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    E&E News

    April 24, 2017

    Iris PV mentioned in E&E News

    Iris PV Founded

    Founder, Managing Director

    Hardware energy technology accelerator

    Happy to announce that Iris PV has a home at Cyclotron Road in Lawrence Berkeley National Lab

    Energy, 2016

    A truly great honor, I was named as one of the Forbes 30 under 30 members for 2016 in the Energy sector and mentioned in the introductory article.

  • Defense and dissertation

    The culmination of 5 years at Stanford

    Polycrystalline Tandem Photovoltaics

    An in-depth look at metal-halide perovksite solar cells for tandem applications. The opportunity for perovskites in tandems is discussed, followed by discussion of the advantages and disadvantages of different tandem designs, stabilizing the perovskite device, and finally cost-modeling of the perovskite and perovskite/silicon tandems to identify the commercial opportunity for these devices


    Available on Scribd and from the Stanford Repository

    Polycrystalline Tandem Photovoltaics

    A 45 minute high-level presentation of perovskite solar cells and their applications in tandem structures. Mechanically-stacked tandems (4-terminal), monolithic tandems (2-terminal), stabilization of the perovskite, and cost-modeling is discussed. This presentation was given in partial fulfillment of the requirements of a PhD at Stanford University.

  • published works

    See google scholar for most updated list. Click on title to directly download article. Click on image to go to article website.

    Nature Energy, 2017

    As the record single-junction efficiencies of perovskite solar cells now rival those of copper indium gallium selenide, cadmium telluride and multicrystalline silicon, they are becoming increasingly attractive for use in tandem solar cells due to their wide, tunable bandgap and solution processability. Previously, perovskite/silicon tandems were limited by significant parasitic absorption and poor environmental stability. Here, we improve the efficiency of monolithic, two-terminal, 1-cm2 perovskite/silicon tandems to 23.6% by combining an infrared-tuned silicon heterojunction bottom cell with the recently developed caesium formamidinium lead halide perovskite. This more-stable perovskite tolerates deposition of a tin oxide buffer layer via atomic layer deposition that prevents shunts, has negligible parasitic absorption, and allows for the sputter deposition of a transparent top electrode. Furthermore, the window layer doubles as a diffusion barrier, increasing the thermal and environmental stability to enable perovskite devices that withstand a 1,000-hour damp heat test at 85 C and 85% relative humidity.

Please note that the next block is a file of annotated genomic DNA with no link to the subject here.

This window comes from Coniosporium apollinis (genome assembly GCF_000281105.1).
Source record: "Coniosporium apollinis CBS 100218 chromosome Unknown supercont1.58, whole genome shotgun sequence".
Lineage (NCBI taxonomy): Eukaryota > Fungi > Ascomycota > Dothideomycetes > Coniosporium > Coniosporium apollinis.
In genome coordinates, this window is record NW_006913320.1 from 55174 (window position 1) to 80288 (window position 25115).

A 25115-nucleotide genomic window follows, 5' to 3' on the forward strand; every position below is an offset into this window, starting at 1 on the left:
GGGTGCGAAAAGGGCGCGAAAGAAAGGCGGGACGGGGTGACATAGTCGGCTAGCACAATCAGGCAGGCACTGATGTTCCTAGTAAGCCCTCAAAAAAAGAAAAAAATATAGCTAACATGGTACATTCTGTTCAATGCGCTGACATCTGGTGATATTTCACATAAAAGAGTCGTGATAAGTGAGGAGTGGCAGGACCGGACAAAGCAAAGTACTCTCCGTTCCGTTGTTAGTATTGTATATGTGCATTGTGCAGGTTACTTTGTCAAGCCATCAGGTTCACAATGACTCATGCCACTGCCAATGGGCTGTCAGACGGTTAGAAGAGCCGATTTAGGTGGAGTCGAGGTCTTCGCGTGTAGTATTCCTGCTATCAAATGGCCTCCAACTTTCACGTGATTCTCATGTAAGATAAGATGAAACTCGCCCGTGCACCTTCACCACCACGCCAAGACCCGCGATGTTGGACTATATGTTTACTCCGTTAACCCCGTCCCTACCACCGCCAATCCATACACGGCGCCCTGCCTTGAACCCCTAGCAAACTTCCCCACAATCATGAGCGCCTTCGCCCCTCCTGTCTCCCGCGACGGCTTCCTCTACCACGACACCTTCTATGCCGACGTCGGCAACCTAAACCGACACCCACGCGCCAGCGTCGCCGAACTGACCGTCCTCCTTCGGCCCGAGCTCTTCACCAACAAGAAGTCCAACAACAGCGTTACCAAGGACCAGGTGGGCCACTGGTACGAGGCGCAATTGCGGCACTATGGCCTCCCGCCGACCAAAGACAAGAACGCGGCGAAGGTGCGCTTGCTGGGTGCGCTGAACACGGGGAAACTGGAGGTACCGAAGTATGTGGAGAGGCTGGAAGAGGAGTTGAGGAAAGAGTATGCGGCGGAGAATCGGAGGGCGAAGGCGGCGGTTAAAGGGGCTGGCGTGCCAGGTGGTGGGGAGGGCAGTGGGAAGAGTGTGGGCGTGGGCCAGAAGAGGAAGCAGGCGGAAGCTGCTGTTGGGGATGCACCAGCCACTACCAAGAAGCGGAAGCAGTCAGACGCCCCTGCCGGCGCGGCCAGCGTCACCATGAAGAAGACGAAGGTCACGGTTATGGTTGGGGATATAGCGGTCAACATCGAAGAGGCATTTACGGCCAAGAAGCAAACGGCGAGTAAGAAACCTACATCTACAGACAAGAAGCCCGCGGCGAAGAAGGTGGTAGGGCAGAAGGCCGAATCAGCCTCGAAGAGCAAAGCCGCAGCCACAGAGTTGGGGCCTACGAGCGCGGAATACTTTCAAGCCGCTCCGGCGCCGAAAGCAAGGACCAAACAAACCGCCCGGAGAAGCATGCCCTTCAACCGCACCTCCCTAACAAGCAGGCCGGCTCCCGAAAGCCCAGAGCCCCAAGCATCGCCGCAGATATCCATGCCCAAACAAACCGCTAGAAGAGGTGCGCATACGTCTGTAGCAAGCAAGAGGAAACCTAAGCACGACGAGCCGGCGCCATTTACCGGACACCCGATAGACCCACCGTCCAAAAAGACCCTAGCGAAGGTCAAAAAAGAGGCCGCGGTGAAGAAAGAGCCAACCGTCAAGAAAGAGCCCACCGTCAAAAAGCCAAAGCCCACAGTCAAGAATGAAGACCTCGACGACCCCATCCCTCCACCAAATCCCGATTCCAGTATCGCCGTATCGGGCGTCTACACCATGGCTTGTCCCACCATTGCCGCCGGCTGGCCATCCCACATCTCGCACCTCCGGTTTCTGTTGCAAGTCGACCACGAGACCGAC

Link to online document

    Advanced Materials, 2016

    A sputtered oxide layer enabled by a solution-processed oxide nanoparticle buffer layer to protect underlying layers is used to make semi-transparent perovskite solar cells. Single-junction semi-transparent cells are 12.3% efficient, and mechanically stacked tandems on silicon solar cells are 18.0% efficient. The semi-transparent perovskite solar cell has a T 80 lifetime of 124 h when operated at the maximum power point at 100 °C without additional sealing in ambient atmosphere under visible illumination.

    MRS Bulletin, 2015

    A method to cost-effectively upgrade the performance of an established small-bandgap solar technology is to deposit a large-bandgap polycrystalline semiconductor on top to make a tandem solar cell. Metal-halide perovskites have recently been demonstrated as large-bandgap semiconductors that perform well even as a defective and polycrystalline material. We review the initial experimental and modeling work performed on these tandems. We also discuss in-depth the challenges of perovskite-based tandems and the innovations needed from the solar research community to propel perovskite-based tandems into the high-efficiency (>25%) regime and reach commercial competitiveness.


    Link to online document

    Applied Physics Letters, 2015

    With the advent of efficient high-bandgap metal-halide perovskite photovoltaics, an opportunity exists to make perovskite/silicon tandem solar cells. We fabricate a monolithic tandem by developing a silicon-based interband tunnel junction that facilitates majority-carrier charge recombination between the perovskite and silicon sub-cells. We demonstrate a 1 cm2 2-terminal monolithic perovskite/silicon multijunction solar cell with a Voc as high as 1.65 V. We achieve a stable 13.7% power conversion efficiency with the perovskite as the current-limiting sub-cell, and identify key challenges for this device architecture to reach efficiencies over 25%.


    Link to online document

    Link to supplemental information


    Press on this article:
    The Conversation     MIT News     AIP News     Scientific American     Yibada     Azom     Weforum     Business Spectator     Phys.org     Photonics.com     Carbon News

    Energy & Environmental Science, 2015

    A promising approach for upgrading the performance of an established low-bandgap solar technology without adding much cost is to deposit a high bandgap polycrystalline semiconductor on top to make a tandem solar cell. We use a transparent silver nanowire electrode on perovskite solar cells to achieve a semi-transparent device. We place the semi-transparent cell in a mechanically-stacked tandem configuration onto copper indium gallium diselenide (CIGS) and low-quality multicrystalline silicon (Si) to achieve solid-state polycrystalline tandem solar cells with a net improvement in efficiency over the bottom cell alone. This work paves the way for integrating perovskites into a low-cost and high-efficiency (>25%) tandem cell.